Richard Sibout

Richard Sibout

session, year:
2015 1st

Former fellow

Receiving laboratory:
Department of Botany, University of British Columbia, Vancouver

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Mobility project

Cell Wall Deposition during Vascular Tissue Differentiation in Brachypodium distachyon

The formation of vascular tissues and the differentiation of its specific cells remain poorly known in grasses. In contrast to dicotyledonous plants, grasses do not make wood, due to the absence of the vascular cambium, and thus the vascular tissues remain entirely under the control of primary meristems. The different arrangement of the primary meristems, the weak growth in thickness, the tubular, hollow nature of stems may explain the misreading of the molecular mechanism that regulate the formation of vascular tissues in grasses. However, these plants cover about 20% of the earth’s land surface and many are used for human and animal feed or industry. Moreover, grass biomass is increasingly requested for new applications such as bioplastics, construction, nanomaterials, and biofuels. In addition, the grass crops are facing many climate changes that put pressure on yields and water management. The vascular tissues form the network carrying water, nutrients and signaling molecules through the whole plant. Because they must be strong to support the plant and carry water, the xylem cells in the vasculature develop thick, lignified cell walls. The vessels’ cell walls strongly impact biomass quality and mechanical properties of plant organs. The objective of the CEWABRAVO project is to create scientific knowledge about genes and physiological mechanisms involved in the cell wall formation of different vascular cell type during the development of vascular bundles. We will integrate transcriptomic data obtained by laser microdissection to cell biology data relating to cell wall deposition and composition. This work will benefit from the large genetic resources produced by the applicant and from the expertise of the hosting lab in RAMAN/electron/confocal microscopy. In conclusion, we will propose a regulation network and identify specific groups of genes acting together for the differentiation of the different vascular cells and their cell wall formation.

Biography & research interests

I graduated from the University Laval (Quebec, Canada). After two postdoctoral positions in Montreal and Lausanne (Switzerland). I was recruited at INRA as permanent researcher and became group leader of the research team “Secondary Cell Wall” in the Institut Jean-Pierre Bourgin (IJPB) at Versailles, France. I have several years of experience in the area of plant physiology, forestry and genetics and long-standing experience in vascular development and cell wall formation in Arabidopsis and Brachypodium. During my postdoc experiences, I worked in the area of light and hormone signalling and vascular differentiation. Since my recruitment, I focused my research on the biological knowledge required for developing dedicated feedstock for second generation ligno-cellulosic biofuel production and green chemistry. Specifically, we identified and characterized genes affecting saccharification, with the goal of selecting plants that are better adapted to industrial conversion processes. I am now back to France after two years at the University British Columbia in Vancouver. I recently joined the BIA unit in Nantes to study optimization of biomass degradation.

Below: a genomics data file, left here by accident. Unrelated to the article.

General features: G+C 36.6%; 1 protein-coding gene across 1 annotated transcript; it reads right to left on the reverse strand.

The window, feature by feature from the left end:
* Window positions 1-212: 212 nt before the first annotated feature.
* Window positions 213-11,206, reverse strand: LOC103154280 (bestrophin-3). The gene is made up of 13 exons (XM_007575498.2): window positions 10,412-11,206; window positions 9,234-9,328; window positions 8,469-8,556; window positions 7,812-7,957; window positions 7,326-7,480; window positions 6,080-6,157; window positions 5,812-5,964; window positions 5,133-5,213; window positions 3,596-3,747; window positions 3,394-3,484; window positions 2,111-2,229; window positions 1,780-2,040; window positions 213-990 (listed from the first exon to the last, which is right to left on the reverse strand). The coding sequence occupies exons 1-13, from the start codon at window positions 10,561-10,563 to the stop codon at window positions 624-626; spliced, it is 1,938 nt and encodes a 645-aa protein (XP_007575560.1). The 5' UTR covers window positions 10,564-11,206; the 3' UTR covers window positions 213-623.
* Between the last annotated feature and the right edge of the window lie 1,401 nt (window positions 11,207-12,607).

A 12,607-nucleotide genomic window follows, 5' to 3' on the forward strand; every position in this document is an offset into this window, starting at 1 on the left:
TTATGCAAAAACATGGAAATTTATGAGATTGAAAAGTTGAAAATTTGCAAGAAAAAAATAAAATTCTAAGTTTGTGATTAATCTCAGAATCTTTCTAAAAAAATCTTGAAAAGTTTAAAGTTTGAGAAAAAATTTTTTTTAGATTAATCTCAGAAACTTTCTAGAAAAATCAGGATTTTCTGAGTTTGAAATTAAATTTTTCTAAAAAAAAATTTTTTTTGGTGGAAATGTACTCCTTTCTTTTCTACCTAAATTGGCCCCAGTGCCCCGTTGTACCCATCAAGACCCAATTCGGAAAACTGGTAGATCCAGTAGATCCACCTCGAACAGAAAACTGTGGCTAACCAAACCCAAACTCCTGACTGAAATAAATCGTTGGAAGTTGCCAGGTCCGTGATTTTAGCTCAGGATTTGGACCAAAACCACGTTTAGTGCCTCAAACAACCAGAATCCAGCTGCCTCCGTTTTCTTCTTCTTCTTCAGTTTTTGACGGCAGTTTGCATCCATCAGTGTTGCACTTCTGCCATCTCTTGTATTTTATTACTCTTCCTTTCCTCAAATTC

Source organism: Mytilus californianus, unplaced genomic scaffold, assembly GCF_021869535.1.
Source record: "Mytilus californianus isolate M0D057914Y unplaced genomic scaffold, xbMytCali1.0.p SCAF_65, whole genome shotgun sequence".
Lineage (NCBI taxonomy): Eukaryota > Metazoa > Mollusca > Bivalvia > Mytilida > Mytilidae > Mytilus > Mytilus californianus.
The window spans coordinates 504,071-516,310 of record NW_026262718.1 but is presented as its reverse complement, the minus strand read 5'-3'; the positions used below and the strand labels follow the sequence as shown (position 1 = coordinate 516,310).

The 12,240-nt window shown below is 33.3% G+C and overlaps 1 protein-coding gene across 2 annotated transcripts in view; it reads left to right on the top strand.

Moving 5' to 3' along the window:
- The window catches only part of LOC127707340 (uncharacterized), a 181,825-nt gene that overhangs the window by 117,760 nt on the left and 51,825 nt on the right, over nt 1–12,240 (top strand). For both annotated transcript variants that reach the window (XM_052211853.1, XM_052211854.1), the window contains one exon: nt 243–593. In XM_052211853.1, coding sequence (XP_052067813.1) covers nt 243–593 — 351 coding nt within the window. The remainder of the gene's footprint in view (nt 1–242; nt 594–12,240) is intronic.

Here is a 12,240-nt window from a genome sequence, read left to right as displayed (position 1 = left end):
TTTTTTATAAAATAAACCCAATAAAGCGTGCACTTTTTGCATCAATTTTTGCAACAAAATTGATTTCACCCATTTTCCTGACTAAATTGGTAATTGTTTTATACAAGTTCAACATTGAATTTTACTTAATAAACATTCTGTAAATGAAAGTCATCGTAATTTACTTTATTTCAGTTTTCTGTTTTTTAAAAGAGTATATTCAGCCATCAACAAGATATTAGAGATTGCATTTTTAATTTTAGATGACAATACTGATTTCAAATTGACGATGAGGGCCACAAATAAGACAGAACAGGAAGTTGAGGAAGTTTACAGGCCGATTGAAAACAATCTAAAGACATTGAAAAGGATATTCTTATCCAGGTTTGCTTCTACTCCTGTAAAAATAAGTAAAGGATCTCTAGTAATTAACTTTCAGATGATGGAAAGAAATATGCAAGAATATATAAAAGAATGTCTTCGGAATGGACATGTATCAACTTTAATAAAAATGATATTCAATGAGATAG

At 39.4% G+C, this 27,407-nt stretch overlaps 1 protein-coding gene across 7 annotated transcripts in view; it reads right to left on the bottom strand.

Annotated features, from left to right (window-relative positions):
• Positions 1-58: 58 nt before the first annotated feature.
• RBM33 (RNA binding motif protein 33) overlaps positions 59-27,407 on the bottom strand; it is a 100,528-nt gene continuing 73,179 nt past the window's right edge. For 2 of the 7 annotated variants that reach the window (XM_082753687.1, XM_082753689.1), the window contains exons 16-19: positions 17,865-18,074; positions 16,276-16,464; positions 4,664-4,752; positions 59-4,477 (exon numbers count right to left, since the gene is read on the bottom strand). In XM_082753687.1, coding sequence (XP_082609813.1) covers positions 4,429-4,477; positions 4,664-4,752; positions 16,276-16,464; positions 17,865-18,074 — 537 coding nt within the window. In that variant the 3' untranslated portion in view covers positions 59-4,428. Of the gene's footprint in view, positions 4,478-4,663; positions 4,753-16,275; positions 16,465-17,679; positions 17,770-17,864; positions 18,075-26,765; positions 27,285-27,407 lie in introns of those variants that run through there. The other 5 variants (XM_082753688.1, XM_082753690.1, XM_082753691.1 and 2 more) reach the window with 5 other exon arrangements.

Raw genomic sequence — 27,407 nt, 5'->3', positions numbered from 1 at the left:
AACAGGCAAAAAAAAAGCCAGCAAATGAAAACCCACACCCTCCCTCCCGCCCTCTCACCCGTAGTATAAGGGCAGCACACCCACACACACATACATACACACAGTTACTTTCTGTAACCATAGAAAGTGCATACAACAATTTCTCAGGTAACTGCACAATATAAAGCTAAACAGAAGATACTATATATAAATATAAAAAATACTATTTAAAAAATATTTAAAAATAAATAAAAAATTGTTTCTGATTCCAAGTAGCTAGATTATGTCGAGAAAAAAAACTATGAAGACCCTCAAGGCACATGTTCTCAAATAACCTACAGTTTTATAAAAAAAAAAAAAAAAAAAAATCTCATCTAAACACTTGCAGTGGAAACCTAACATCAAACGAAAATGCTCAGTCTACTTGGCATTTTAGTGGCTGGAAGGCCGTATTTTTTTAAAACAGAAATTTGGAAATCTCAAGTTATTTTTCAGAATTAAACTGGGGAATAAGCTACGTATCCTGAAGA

Selected publications

Yi Chou, E., Schuetz, M., Hoffmann, N., Watanabe, Y., Sibout, R. and Samuels, A.L., 2018. Distribution, Mobility and Anchoring of Lignin-Related Oxidative Enzymes in Arabidopsis Secondary Cell Walls. J Exp Bot. Doi: 10.1093/ jxb/ery067.

Sibout R, Proost S, Hansen BO, Vaid N, Giorgi FM, Ho-YueKuang S, Legée L, Cézart L, Bouchabké-Coussa O, Soulhat C, Lebris P, Roujol D, Hofte H, Jamet E, Lapierre C, Persson S, Mutwil M., 2017. Expression atlas and comparative co-expression network analyses reveal important genes involved in the formation of lignified cell wall in Brachypodium distachyon. New Phytol. 215(3):1009-1025.

Sibout, R., 2017. Crop breeding: turning a lawn into a field. Nature Plants, 3(5), 17060. Doi: 10.1038/nplants.2017.60.

Karlen DS, Zhang C, Peck ML, Smith RA, Padmakshan D, Helmich KE, Free HCA, Lee S, Smith BG, Lu F, Sedbrook JC, Sibout R, Grabber JH, Runge TM, Mysore KS, Harris PJ, Bartley LE, Ralph J., 2016. Monolignol ferulate conjugates are naturally incorporated into plant lignins. Sci Adv. 2 (10) e1600393. Doi: 10.1126/sciadv.1600393.

Sibout R, Le Bris P, Legée F, Cézard L, Renault H, Lapierre C, 2016. Structural Redesigning Arabidopsis Lignins into Alkali-Soluble Lignins through the Expression of p-Coumaroyl-CoA:Monolignol Transferase PMT. Plant Physiol. 170(3):1358-66.

Awards & patents

Oral communication awarded by SFBV 2007

Young Researcher Award, 2008 (Société Française de Biologie Végétale)


Vasculature, Lignins, Polysaccharides, Tissue Differentiation, Brachypodium., Cell Wall